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30 years ago – December 16, 1988

Mike Kruger, president of Western Cable Systems, Inc., located in Englewood, is projecting August of 1989 for completion of cable television service in areas of Gilpin County. Western Cable Systems, Inc. is in the process of developing a joint Gilpin and Jefferson counties cable system. The office in Englewood is presently serving as the base for the operation, however, an office is expected to be established in the service areas sometime in the future. The new cable system will serve portions of Gilpin County, primarily those places located along Highway 119.These areas include Wondervu, Coal Creek Canyon, Pinecliffe, Rollinsville, Beaver Creek, Colorado Sierra, Gilpin Gardens, Thorn Lake, and Missouri Lakes. The name for the cable system serving the mountain areas is High County Cable Systems, Inc. (HCC). The antenna site, located in Gilpin County, will be completed at the end of this month, Kruger explained this week, and the first areas to receive the cable service will be the Coal Creek Canyon area up to Wondervu. In this area alone, Kruger anticipated, approximately 600 homes could be serviced. This portion of the project is expected to be completed in January. Depending on winter weather conditions, the company plans to extend the cable line northward in Gilpin County, proceeding along Highway 119, in either April or May. The next phase of the project will include Dory Lakes and Missouri Lakes. The 40 channel capacity cable television system will initially include 22 cable channels for area residents. The monthly charge for the service, which includes the 22 channels, will be $19.95. Additional channels, such as Disney, HBO, and the Movie Channel, will be available for an additional charge of $9.95 each per month. Depending on access to utility poles, residential cable installation will vary, Kruger said, stating the cost will be about $75.00. Special rates for the hookup will be offered during the year, he said, and the services areas will be notified by May when the specials are in effect. Kruger expressed his appreciation to Union Rural Electric Association and Gilpin County officials for working with HCC, adding that due to their cooperation, system installation has gone well.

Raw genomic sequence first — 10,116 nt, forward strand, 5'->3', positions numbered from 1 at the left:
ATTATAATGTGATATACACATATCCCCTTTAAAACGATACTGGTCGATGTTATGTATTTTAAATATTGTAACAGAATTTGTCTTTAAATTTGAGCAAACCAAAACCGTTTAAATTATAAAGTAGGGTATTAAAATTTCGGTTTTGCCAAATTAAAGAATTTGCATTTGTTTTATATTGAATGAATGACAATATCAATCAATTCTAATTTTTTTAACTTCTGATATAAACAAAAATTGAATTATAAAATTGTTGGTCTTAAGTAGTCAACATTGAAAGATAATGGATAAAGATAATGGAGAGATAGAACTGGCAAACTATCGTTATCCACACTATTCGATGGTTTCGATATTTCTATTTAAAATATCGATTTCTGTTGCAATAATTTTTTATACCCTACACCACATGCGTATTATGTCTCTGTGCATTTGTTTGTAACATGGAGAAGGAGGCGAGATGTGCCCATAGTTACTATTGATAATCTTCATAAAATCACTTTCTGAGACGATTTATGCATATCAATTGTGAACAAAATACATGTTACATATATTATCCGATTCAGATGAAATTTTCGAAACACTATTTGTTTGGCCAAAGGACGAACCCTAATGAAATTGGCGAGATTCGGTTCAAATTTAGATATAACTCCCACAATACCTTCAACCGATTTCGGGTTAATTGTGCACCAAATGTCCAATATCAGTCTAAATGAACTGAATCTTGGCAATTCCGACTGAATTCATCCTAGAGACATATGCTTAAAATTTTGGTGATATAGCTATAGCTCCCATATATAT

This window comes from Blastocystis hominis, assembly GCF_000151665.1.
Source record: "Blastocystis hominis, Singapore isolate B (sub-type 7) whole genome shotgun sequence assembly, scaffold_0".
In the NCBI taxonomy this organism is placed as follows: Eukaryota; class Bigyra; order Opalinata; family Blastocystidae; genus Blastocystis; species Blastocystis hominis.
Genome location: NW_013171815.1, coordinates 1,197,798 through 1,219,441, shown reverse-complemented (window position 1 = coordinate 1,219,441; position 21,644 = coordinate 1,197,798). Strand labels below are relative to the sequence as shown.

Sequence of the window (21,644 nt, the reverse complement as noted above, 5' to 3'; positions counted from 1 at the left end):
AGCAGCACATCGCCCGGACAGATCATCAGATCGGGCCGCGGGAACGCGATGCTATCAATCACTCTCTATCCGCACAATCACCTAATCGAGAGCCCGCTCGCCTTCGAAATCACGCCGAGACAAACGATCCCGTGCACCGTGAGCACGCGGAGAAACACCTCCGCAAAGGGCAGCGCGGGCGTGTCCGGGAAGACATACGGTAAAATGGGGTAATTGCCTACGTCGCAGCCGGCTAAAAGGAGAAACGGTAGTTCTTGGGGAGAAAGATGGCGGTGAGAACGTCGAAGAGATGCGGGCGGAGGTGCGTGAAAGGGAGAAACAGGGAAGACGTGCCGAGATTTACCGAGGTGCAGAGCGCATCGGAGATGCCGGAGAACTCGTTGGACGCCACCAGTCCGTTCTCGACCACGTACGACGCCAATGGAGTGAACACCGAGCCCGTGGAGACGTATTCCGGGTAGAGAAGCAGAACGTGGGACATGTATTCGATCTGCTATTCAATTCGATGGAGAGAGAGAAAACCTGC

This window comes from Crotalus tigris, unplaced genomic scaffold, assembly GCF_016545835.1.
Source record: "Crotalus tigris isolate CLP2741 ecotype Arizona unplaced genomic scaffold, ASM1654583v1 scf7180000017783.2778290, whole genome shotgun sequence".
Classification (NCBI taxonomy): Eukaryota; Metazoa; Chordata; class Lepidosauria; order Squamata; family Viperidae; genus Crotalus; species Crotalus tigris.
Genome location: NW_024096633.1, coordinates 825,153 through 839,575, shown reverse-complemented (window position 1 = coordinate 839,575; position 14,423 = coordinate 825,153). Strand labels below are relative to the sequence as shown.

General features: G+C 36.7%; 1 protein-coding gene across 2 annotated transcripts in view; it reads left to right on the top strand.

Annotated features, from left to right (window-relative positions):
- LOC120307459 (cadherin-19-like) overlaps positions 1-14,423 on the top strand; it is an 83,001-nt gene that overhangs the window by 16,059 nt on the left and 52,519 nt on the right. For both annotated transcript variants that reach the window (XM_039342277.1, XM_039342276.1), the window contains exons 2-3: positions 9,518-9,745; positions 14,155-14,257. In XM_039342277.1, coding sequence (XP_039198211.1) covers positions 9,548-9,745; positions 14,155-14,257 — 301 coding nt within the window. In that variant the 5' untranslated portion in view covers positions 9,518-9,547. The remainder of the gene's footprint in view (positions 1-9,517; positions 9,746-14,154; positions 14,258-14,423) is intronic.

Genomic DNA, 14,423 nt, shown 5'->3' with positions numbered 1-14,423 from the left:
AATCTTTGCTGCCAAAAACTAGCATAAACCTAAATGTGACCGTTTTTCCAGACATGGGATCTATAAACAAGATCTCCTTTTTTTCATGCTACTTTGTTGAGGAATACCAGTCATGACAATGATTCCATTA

Born: Elmo and Krista Gatlin are the proud first time parents of a son, Jesse Roy, who was born December 8, 1988, at Swedish Medical Center in Englewood. Little Jesse weighed in at seven pounds six ounces and measured 21 inches at birth. He made his arrival at the convenient time of 1:57 p.m. Jesse’s paternal grandparents are Elmo and Irene Gatlin, and his maternal grandparents are Otis and Barbara Eversole, all of Tulsa, Oklahoma. Santos and Victoria Cervantes are the paternal great-grandparents, also of Tulsa. Elmo and Krista reside in Central City, where Elmo serves as marshal.